Ginger root is effective to help in the fight against metabolic syndrome. Studies have found that ginger supplementation supports lowering glucose and glycated haemoglobin levels (on empty stomach), reduces insulin resistance, CRP (a protein that indicates inflammation), triglycerides (linked to atherosclerosis and diabetes risk), LDL 'bad' cholesterol and total cholesterol.
Ginger for the common cold
Ginger is effective in treating the common cold caused by the RSV virus, a frequent cause of upper respiratory tract infections. Ginger root also inhibits the growth of many bacteria, including those responsible for sore throat. A very widespread bacterium in the human mouth is Staphylococcus aureus, the presence of which often causes suppuration of the tonsils. Ginger is very effective in preventing the growth of this bacterium, treating throat infections.
Potential healing properties of ginger
Ginger root shows numerous health and medicinal properties apart from those mentioned earlier. However, their confirmation requires more high-quality scientific research. Ginger probably helps:
- for migraine pains,
- in the prevention and treatment of cancer,
- for liver fibrosis,
- increase cognitive abilities and prevent Alzheimer's disease,
- reduce blood clotting.
Harmfulness of ginger - contraindications of ginger consumption
Ginger is considered safe and its side effects are generally mild and include stomach problems - heartburn, diarrhoea, and general stomach discomfort. However, ginger's harmfulness may manifest itself in certain medical conditions in which it is contraindicated. These include inflammations and stomach ulcers, as ginger increases the secretion of gastric acids, which can intensify complaints. If the blood clotting rate is too low, ginger can also be detrimental as it lowers it even more. Because of this property, ginger should not be taken regularly at least two weeks before planned surgery. Sometimes, it is pointed out that ginger should not be consumed by breastfeeding women due to its strong taste, which penetrates the milk.
We should also emphasise, that according to the official scientific view, ginger is safe for pregnant women and has no side effects. It is also not harmful to children.
The harmfulness of ginger may manifest itself through interaction with the medications. People who use:
- anti-diabetic drugs,
- medicines to lower your blood pressure,
- warfarin and other drugs that reduce blood clotting
should supplement ginger carefully and in consultation with their doctor. Ginger is known to lower blood sugar levels, affect blood pressure factors and is also an anticoagulant. It may be necessary to reduce the dose of medication taken after using ginger.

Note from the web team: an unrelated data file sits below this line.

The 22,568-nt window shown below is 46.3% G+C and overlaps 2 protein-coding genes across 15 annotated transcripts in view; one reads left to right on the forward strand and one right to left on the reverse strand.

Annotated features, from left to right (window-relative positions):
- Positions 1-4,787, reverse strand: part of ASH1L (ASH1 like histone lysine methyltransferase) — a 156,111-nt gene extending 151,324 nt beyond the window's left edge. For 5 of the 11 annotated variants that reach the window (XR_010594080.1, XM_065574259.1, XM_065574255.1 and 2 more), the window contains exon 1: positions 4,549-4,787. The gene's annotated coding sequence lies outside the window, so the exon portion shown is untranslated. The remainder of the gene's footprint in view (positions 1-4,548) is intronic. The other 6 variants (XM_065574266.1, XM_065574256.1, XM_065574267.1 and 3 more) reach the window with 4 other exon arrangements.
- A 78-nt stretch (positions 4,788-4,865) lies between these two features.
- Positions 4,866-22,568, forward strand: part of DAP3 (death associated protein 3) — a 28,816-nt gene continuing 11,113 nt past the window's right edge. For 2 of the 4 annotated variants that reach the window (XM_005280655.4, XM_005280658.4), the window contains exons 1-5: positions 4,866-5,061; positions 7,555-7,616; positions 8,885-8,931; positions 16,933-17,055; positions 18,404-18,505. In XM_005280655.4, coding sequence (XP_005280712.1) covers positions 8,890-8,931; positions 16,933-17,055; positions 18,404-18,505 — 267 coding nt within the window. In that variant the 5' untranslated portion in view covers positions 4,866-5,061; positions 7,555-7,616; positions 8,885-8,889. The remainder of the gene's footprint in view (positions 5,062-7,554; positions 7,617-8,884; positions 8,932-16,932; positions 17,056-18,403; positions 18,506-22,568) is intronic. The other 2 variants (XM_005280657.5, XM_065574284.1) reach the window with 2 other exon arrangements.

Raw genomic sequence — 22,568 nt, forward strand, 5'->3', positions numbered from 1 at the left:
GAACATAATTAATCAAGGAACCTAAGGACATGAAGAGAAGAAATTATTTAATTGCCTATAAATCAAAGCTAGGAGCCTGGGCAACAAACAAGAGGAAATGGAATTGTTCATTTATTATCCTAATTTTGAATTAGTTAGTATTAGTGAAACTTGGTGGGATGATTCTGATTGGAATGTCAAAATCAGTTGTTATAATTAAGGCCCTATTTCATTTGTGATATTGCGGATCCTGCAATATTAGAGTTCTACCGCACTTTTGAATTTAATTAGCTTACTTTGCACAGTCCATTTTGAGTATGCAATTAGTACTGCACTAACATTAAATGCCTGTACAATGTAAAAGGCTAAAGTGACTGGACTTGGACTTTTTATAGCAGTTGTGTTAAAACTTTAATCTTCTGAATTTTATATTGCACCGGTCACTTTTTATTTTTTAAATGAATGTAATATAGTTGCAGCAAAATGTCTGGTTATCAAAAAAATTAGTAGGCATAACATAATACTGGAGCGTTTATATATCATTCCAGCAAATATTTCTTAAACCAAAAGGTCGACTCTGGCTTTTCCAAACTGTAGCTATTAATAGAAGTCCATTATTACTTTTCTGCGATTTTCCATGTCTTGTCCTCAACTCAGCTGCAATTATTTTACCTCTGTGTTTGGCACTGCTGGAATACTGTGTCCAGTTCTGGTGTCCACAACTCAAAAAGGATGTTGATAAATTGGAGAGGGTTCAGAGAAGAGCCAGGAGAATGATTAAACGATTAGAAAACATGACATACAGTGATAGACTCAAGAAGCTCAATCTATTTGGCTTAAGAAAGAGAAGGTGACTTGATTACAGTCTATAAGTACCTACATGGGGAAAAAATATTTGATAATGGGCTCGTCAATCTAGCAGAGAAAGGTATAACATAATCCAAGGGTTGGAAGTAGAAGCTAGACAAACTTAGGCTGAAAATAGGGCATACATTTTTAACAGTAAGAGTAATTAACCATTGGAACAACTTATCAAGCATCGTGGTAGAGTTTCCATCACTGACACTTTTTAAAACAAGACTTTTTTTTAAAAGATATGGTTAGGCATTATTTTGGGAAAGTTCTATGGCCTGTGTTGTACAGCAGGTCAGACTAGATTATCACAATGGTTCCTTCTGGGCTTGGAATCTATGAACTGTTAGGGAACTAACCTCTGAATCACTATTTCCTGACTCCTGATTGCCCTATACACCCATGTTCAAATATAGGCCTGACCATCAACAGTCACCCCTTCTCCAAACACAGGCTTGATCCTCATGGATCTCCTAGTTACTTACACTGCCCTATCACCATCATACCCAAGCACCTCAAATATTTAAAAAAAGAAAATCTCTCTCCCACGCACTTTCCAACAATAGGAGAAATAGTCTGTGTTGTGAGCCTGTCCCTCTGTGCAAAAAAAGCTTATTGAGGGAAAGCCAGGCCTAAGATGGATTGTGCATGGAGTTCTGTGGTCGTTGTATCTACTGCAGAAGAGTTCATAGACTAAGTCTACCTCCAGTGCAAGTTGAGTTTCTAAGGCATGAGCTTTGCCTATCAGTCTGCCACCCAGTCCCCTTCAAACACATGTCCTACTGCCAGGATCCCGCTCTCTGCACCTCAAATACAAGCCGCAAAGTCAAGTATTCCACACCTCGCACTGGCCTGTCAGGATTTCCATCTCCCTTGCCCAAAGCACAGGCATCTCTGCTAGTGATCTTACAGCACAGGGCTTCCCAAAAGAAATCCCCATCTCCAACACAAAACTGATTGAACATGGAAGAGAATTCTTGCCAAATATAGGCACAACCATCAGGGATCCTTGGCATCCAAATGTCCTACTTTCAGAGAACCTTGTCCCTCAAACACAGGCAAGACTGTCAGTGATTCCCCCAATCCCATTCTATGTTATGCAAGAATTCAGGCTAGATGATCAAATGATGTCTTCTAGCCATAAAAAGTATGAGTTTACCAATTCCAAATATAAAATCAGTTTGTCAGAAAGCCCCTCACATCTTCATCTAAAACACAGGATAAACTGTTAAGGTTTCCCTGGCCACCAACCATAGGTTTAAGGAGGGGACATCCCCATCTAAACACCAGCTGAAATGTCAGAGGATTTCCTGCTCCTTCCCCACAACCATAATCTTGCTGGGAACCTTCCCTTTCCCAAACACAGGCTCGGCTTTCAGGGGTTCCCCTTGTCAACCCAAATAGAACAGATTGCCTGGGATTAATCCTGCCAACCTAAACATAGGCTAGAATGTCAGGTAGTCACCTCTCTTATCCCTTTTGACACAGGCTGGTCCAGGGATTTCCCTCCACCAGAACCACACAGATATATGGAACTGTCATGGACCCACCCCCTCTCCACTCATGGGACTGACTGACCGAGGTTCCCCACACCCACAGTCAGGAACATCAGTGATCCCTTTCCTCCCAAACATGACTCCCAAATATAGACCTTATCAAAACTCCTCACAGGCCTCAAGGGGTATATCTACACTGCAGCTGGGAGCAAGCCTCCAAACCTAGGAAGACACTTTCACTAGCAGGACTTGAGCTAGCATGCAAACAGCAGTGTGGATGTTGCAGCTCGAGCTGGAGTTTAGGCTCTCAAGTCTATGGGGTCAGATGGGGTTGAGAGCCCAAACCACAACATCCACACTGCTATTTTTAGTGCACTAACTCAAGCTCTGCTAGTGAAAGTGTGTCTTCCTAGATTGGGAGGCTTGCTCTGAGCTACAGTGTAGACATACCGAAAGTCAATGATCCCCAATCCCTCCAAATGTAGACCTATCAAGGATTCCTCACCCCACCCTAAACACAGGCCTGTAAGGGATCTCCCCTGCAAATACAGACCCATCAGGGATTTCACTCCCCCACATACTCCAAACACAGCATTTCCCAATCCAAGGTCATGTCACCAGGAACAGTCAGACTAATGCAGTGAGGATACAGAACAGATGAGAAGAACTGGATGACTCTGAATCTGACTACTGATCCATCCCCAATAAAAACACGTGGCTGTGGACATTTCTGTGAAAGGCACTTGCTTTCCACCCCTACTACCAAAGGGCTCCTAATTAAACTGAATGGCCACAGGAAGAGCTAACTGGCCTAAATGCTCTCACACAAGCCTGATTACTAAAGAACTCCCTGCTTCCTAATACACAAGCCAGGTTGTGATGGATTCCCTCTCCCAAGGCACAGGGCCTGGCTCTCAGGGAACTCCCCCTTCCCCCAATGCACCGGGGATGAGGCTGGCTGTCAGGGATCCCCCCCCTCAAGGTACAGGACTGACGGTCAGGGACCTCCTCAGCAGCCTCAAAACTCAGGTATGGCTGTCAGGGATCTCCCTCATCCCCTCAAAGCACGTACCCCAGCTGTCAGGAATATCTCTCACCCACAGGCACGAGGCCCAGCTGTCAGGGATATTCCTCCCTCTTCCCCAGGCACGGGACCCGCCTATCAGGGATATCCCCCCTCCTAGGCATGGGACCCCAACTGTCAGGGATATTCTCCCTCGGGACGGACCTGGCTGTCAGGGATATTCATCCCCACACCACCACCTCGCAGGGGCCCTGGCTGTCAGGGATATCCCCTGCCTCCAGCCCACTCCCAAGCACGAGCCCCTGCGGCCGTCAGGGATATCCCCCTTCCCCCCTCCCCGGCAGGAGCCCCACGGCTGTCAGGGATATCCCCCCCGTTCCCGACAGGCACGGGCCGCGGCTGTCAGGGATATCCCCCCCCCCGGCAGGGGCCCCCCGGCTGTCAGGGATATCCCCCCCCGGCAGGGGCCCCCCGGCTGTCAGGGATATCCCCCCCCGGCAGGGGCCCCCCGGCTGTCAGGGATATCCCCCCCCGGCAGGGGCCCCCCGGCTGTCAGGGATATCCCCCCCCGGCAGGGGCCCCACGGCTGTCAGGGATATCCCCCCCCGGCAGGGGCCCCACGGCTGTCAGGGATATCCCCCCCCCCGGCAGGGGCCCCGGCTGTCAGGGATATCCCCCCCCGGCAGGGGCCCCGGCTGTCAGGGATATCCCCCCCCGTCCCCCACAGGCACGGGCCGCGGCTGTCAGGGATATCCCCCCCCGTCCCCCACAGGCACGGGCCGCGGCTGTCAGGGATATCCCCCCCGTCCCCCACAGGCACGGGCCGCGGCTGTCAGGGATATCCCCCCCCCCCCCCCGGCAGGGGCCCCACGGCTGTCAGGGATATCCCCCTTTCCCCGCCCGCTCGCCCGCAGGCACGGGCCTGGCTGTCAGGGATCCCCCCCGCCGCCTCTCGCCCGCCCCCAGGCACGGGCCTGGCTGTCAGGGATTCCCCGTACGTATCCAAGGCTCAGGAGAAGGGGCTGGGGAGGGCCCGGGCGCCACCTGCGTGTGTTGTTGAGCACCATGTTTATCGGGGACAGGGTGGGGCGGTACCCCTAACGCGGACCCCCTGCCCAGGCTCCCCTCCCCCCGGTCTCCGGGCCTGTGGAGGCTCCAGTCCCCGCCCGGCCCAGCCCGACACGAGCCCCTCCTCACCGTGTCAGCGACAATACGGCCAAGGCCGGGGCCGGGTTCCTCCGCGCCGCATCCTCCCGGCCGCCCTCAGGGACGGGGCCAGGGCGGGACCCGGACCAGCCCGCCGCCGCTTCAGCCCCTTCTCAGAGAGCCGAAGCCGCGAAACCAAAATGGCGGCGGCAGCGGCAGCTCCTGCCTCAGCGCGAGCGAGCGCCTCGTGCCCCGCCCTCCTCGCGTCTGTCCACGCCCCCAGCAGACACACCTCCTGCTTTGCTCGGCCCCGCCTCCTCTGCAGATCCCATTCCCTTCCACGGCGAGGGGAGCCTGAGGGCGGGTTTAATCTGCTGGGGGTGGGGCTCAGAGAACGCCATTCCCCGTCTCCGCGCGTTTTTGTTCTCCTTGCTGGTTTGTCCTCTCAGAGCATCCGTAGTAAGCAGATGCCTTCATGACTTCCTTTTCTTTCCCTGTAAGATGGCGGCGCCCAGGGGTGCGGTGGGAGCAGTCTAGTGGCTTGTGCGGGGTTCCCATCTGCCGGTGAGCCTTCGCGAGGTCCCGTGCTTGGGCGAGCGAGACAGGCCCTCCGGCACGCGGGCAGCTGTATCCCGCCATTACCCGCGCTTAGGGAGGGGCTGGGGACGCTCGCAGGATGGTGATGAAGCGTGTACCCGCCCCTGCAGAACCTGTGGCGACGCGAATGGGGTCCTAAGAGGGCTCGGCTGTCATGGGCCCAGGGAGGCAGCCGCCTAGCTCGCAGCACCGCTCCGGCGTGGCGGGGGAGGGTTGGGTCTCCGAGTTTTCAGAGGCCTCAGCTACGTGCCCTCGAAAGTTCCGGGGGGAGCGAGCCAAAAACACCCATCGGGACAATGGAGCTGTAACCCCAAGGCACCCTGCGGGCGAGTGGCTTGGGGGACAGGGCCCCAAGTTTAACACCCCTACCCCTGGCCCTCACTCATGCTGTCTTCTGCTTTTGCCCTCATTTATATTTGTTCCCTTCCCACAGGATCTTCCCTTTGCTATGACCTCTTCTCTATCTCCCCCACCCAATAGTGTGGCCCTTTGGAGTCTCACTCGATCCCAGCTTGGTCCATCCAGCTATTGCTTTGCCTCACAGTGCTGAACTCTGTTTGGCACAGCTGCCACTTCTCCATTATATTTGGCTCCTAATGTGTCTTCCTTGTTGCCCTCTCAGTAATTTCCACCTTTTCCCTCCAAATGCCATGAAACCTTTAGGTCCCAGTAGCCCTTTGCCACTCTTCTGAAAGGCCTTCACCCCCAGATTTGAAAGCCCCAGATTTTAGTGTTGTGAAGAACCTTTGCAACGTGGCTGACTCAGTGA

How much ginger per day - how to eat ginger?
Ginger can be used as fresh root, dried root powder, but also as ginger oil, ginger in a marinade, ginger tea and ginger juice. The most common is powder and fresh ginger root.
1000 mg of powdered ginger is the equivalent of 4 g of freshly grated ginger root.
How much ginger can be eaten each day? The doses that appear in scientific studies range up to 5 g of powdered ginger served in capsules. Eating this amount of powdered ginger root straight on a spoon is very unpleasant due to its strong taste. However, ginger does not have to be taken only as a supplement. It can be used as a dietary ingredient: powdered as a spice for Asian and Arabic dishes as well as desserts such as ginger cookies or pumpkin and apple cake. Apart from being added to dishes (recipes are numerous), fresh ginger root can be eaten as an ingredient in fruit or vegetable smoothies and juices. Pouring hot water over sliced or grated fresh ginger and boiling it for 10-30 minutes produces a decoction that also has medicinal properties. This decoction can be combined with lemon juice and honey, which is often used for colds. Powdered ginger teas with different ginger contents are also available. Therefore, it is important to read the composition before buying to make sure that the tea will actually work.
How much ginger should I eat daily for my ailments?
- FOR NAUSEA IN PREGNANT WOMEN – 1 g of powdered ginger or 4 g of fresh ginger root or 4 glasses of fresh ginger tea (½ teaspoon of freshly grated ginger cooked in hot water for 5-10 minutes)
- FOR JOINT INFLAMMATION – 2-3 g of powdered ginger or 8-12 g of fresh ginger root daily
- FOR LOCOMOTIVE DISEASE – for adults, 1 g of powdered ginger before travelling and 500 mg every 4 hours; for children, 500 mg of powdered ginger before travelling and 250 mg every 4 hours
- FOR MENSTRUAL PAIN – 500 mg of ginger powder 3 times a day, starting 2 days before the first day of menstruation and continuing until the third day of the cycle
- FOR CHOLESTEROL – 3-5 g of ginger powder daily
- FOR LOWERING BLOOD SUGAR LEVELS – 2 g of ginger powder daily